And like you, I didn’t want my kids around me. I didn’t want my husband. I just wanted to go back to sleep. And one day, the Holy Spirit, really, it was the Holy Spirit, just whacked me on the head and said, “Annie, this is not the way it’s supposed to be.” Because I had thought everyone else in my family had mental illness struggles, but I’ve got it together. And so I went to the doctor and this very compassionate, loving woman, an older woman, said to me, “I think maybe you need to take some medication.” And that’s all I needed was for somebody to say, “Yeah, you’re right. This is not normal.” And I’m telling you what, I popped that stick in my mouth, and they say, “Oh, it’ll take a couple of days.” Within 24 hours, I looked at my husband and I was like, “Is this what it feels like to be normal?” Good Lord. It was really amazing. But my pride kept me for all those years thinking, I’m just going to push through. I’m going to push through. But it took that sweet doctor who just said, “I think we could help you.”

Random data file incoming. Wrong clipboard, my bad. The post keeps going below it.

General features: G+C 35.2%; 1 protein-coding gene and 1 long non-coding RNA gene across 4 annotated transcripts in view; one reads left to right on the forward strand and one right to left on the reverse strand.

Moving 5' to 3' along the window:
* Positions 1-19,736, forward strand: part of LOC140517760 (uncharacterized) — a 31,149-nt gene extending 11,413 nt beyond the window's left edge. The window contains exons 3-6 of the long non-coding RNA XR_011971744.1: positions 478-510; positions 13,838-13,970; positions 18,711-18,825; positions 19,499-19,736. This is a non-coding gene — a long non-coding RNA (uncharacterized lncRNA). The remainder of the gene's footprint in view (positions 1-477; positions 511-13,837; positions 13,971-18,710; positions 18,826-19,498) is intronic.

Annie Mendrala

And it did. It was great.

Candace Nassar

Yeah. But I’m sure, as well for you, we know that medicine isn’t the answer. It isn’t the only… It isn’t the panacea, right? It’s just- Gosh, I wish it was. Yeah, I know. I wish it was. That’s why as we’re thinking about mental health awareness, we’re aware of how our mood, our thinking, our behavior is affected, getting help, getting community, and then trying to stay on a path of health, right?

Annie Mendrala